It’s getting close to final decision time (May 1st is just around the corner!) and you may be stressed because you are having a difficult time choosing which college to put your deposit down on. Many times, the final decision comes down to finances and what you and your family can feasibly afford. Your dream school might just be out of reach because realistically, you can’t afford it. That can be very tough to stomach.
I have had lots of conversations over the past few weeks with families weighing the decision to send their kid to a school they can’t afford. While I am a complete and total advocate for college training programs (you’ll need to be trained to be competitive in this field!), you need to be completely honest with yourself about what type of debt you are willing to take on. Graduating with a degree in acting, music or dance gives you absolutely no guarantee for employment in the future and graduating with a mountain of debt can be suffocating.
Do not go into major debt attending a performing arts college. When you graduate, your top priority will be to find work that’s (hopefully) within your field. You’ll most likely need to supplement, for awhile at least, with another job as well. One of the biggest mistakes I see young graduates doing is filling their schedule to the brim with “day jobs” in order to survive and pay for rent, food and….yes, student loans. The first thing that gets eliminated when you do this is auditioning, networking and everything that is fundamental to building a career in the arts. You get stretched too thin. Don’t let crippling student loan debt be one of the reasons for missing a once in a lifetime audition!
Be realistic with what you and your family can afford. I’m not going to pretend it’s not hard to say goodbye to your dream school if the finances aren’t there – it’s truly, truly difficult. However, take a look at your other options that have offered better financial aid. Will you still receive quality training and come out with little to no debt? Are you saving so much money that you possibly could spend the surplus on other things? With some extra cash you could tack on desirable extras like additional dance lessons, tickets to Broadway shows or feel comfortable taking an amazing unpaid internship for the summer. If you feel the training is comparable and you can see yourself at the school – I recommend choosing the program that financially fits your needs and letting go of the need to be at a “name” school.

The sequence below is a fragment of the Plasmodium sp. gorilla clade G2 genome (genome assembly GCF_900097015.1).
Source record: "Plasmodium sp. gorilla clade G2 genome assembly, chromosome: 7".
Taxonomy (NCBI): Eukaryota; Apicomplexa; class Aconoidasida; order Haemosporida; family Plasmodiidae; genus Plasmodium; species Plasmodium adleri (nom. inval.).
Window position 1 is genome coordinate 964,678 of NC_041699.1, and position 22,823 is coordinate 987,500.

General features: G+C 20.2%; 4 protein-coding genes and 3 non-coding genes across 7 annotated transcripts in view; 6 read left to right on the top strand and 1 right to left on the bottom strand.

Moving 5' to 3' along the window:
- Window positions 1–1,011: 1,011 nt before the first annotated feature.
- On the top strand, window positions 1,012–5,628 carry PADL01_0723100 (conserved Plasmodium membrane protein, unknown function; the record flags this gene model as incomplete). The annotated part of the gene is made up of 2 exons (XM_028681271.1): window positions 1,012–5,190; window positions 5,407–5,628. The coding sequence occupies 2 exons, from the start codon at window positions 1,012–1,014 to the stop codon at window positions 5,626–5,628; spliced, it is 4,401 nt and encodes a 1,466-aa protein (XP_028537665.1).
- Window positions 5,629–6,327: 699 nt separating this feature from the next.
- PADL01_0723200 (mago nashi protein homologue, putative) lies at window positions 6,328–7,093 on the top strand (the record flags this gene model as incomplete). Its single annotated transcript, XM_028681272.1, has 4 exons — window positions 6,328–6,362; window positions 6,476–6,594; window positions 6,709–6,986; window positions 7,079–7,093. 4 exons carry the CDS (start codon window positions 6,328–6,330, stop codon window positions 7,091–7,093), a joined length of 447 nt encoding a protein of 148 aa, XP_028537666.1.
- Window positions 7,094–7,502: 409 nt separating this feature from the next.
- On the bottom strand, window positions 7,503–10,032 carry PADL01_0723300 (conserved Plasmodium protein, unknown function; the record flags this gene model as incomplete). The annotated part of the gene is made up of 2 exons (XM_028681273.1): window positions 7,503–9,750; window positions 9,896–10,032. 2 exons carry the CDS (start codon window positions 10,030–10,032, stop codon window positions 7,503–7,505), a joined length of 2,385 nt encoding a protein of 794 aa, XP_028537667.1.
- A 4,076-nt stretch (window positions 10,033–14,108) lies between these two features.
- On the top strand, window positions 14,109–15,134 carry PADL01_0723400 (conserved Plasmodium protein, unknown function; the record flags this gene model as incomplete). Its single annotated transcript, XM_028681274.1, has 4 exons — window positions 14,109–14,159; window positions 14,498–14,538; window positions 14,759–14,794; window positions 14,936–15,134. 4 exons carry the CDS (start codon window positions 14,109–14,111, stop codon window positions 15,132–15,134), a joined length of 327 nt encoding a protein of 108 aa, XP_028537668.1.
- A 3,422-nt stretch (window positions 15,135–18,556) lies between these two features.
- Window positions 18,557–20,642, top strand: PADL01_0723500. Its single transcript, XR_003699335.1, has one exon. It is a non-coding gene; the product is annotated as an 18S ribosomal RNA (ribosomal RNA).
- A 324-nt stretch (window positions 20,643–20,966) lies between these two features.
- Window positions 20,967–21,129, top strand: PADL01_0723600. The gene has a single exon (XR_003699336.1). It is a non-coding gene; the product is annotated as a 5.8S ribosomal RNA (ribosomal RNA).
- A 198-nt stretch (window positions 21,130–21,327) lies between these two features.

Meet with a financial aid officer. Maybe you only have a few options or you have your heart completely set on one – and if that’s the case, it’s time to try to negotiate. Set up a meeting with a financial aid officer at said school and show them the scholarships or aid you have from other programs. While it’s absolutely no guarantee, sometimes they might be willing to up their offer when looking at what another school gave you. They have to be very invested in you however, so don’t get discouraged if there is no flexibility on their end! It’s worth a shot, none the less.
Discussing financial aid is one of the not so fun parts of applying and attending college. It may seem relatively easy to pay down your debt now, but once you are actually living with it, I promise it’s a different story. Be level-headed, realistic and choose the school that will give you the training you desire and the financial freedom that you need.